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Latest Earl K. Miller Stories

2010-06-09 21:41:53

Certain 'multitasking' neurons are best at making correct IDs in multiple categories Researchers at MIT's Picower Institute for Learning and Memory found that single brain cells, if confronted with a difficult task, can identify objects as dissimilar as sports cars and dogs. Researchers have never been sure exactly how specialized cells in the brain can be. Do different neurons each contribute to unique thoughts or can some neurons be cognitive "generalists" and participate in multiple...

2009-08-12 12:19:06

You're meeting a friend in a crowded cafeteria. Do your eyes scan the room like a roving spotlight, moving from face to face, or do you take in the whole scene, hoping that your friend's face will pop out at you? And what, for that matter, determines how fast you can scan the room?Researchers at MIT's Picower Institute for Learning and Memory say you are more likely to scan the room, jumping from face to face as you search for your friend. In addition, the timing of these jumps appears to be...

2009-07-31 00:42:58

Some say there is something to learn from every failure, but people learn more from successes than failures, U.S. researchers suggest. Researchers at Massachusetts Institute of Technology's Picower Institute for Learning and Memory said brain cells may only learn from experience when animals do something right and not when animals fail. Earl K. Miller and colleagues Mark Histed and Anitha Pasupathy created a unique snapshot of the learning process that shows how single cells change their...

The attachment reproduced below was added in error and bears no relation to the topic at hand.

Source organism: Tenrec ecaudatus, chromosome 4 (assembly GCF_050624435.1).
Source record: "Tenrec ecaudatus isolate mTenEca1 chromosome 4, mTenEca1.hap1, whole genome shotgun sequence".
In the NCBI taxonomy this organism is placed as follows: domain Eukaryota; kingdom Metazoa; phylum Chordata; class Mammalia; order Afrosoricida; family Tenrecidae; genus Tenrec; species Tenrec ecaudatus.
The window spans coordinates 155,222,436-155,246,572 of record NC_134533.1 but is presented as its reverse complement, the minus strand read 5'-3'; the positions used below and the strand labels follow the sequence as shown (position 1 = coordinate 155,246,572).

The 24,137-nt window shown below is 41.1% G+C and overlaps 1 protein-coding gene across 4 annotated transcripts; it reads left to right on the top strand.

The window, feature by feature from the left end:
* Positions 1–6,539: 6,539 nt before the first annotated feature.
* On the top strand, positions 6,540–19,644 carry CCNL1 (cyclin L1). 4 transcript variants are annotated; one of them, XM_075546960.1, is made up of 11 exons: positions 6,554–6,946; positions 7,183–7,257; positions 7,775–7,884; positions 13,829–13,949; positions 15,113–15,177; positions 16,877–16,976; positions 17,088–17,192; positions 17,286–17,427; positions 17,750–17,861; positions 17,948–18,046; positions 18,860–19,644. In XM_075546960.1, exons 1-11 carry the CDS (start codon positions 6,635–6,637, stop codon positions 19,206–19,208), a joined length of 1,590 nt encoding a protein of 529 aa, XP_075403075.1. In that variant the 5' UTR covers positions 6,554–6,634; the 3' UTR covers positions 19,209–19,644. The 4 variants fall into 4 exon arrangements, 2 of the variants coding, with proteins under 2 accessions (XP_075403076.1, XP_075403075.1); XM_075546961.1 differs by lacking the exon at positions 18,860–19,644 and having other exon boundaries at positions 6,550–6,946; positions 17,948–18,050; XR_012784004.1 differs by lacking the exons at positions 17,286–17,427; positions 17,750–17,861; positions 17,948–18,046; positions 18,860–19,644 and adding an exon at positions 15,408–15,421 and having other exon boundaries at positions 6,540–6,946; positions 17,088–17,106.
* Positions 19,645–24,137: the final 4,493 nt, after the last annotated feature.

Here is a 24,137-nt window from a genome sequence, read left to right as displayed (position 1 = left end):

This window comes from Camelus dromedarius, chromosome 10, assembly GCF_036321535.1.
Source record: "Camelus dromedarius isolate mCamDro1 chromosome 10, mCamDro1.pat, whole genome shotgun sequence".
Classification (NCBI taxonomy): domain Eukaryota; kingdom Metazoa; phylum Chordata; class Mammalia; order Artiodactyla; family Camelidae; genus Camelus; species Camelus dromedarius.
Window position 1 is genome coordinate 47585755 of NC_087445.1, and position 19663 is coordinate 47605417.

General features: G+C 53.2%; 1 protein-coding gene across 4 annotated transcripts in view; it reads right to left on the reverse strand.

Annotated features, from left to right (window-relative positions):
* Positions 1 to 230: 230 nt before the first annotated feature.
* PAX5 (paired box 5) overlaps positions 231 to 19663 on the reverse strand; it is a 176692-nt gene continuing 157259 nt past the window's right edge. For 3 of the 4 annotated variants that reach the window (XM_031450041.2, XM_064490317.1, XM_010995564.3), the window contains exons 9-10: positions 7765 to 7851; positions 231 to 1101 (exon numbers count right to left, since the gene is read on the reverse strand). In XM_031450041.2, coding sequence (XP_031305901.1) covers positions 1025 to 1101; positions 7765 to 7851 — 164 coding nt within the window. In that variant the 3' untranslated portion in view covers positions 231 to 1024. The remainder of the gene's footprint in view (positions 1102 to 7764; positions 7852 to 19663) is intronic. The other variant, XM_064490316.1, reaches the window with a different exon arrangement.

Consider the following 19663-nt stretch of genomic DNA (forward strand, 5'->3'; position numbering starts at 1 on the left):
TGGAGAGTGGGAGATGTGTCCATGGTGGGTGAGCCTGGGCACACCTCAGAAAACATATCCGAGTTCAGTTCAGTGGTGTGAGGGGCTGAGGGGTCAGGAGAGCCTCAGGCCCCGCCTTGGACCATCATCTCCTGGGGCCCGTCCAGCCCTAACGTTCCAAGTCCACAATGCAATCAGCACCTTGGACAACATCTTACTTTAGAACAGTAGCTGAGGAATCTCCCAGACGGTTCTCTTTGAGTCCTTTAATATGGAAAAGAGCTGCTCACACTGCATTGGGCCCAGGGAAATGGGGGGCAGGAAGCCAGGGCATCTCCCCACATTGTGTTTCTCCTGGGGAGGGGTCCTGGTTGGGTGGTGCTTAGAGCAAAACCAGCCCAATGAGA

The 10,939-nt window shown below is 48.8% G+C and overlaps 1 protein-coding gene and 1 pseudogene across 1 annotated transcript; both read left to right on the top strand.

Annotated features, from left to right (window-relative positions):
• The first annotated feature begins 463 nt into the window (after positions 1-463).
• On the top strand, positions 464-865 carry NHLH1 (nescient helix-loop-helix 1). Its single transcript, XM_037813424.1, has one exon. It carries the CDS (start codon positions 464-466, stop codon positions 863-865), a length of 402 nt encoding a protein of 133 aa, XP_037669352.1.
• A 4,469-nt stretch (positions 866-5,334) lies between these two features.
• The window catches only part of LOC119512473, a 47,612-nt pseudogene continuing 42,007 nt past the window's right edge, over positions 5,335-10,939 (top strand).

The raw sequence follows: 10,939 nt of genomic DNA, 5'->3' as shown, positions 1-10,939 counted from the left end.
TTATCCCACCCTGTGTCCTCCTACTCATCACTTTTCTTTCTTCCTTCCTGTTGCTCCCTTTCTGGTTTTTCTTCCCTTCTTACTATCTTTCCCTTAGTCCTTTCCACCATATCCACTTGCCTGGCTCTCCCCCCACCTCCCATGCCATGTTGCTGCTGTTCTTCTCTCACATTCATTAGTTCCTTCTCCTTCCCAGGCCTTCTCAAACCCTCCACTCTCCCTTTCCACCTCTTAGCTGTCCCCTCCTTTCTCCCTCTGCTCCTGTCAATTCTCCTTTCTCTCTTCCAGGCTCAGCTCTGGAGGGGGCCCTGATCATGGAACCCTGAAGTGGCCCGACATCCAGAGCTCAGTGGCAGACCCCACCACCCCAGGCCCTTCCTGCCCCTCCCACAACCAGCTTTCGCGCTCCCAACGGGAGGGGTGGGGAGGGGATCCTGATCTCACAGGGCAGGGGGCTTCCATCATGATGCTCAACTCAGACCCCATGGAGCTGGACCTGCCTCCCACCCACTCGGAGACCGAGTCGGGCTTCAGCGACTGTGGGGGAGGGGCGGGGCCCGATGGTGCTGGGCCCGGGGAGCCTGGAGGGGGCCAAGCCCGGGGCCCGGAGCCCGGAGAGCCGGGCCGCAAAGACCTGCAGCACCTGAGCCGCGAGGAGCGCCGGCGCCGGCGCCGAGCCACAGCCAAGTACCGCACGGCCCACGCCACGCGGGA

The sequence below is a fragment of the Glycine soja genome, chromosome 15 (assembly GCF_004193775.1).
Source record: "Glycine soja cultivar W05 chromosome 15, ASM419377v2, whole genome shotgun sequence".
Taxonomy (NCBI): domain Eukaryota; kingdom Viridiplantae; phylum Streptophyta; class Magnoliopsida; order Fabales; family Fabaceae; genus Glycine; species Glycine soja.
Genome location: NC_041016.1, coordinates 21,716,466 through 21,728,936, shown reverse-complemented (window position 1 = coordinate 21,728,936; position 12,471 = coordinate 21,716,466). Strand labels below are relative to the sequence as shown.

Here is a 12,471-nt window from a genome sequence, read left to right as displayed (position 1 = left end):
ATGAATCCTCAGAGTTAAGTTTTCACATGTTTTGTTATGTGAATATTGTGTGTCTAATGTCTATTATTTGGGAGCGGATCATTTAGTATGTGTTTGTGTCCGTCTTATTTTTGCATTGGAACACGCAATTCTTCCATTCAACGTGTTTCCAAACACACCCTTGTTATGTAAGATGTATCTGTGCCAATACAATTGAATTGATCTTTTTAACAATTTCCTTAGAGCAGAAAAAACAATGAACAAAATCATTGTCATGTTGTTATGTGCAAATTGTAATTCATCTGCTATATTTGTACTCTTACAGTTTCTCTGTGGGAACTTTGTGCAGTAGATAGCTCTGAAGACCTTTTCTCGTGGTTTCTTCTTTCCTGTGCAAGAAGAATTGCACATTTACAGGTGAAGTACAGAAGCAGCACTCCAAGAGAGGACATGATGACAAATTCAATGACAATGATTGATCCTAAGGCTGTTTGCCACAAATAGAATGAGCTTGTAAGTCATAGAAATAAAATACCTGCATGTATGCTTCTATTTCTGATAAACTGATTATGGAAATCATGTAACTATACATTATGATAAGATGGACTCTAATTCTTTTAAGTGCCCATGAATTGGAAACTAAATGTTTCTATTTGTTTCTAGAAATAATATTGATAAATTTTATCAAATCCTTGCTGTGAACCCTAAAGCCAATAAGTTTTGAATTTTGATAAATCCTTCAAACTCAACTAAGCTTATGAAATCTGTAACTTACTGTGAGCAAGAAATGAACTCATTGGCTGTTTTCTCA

2009-07-29 14:25:00

 If you've ever felt doomed to repeat your mistakes, researchers at MIT's Picower Institute for Learning and Memory may have explained why: Brain cells may only learn from experience when we do something right and not when we fail.In the July 30 issue of the journal Neuron, Earl K. Miller, the Picower Professor of Neuroscience, and MIT colleagues Mark Histed and Anitha Pasupathy have created for the first time a unique snapshot of the learning process that shows how single cells change...


Word of the Day
cock-a-hoop
  • Exultant; jubilant; triumphant; on the high horse.
  • Tipsy; slightly intoxicated.
This word may come from the phrase 'to set cock on hoop,' or 'to drink festively.' Its origin otherwise is unclear. A theory, according to the Word Detective, is that it's a 'transliteration of the French phrase 'coq a huppe,' meaning a rooster displaying its crest ('huppe') in a pose of proud defiance.' Therefore, 'cock-a-hoop' would 'liken a drunken man to a boastful and aggressive rooster.'
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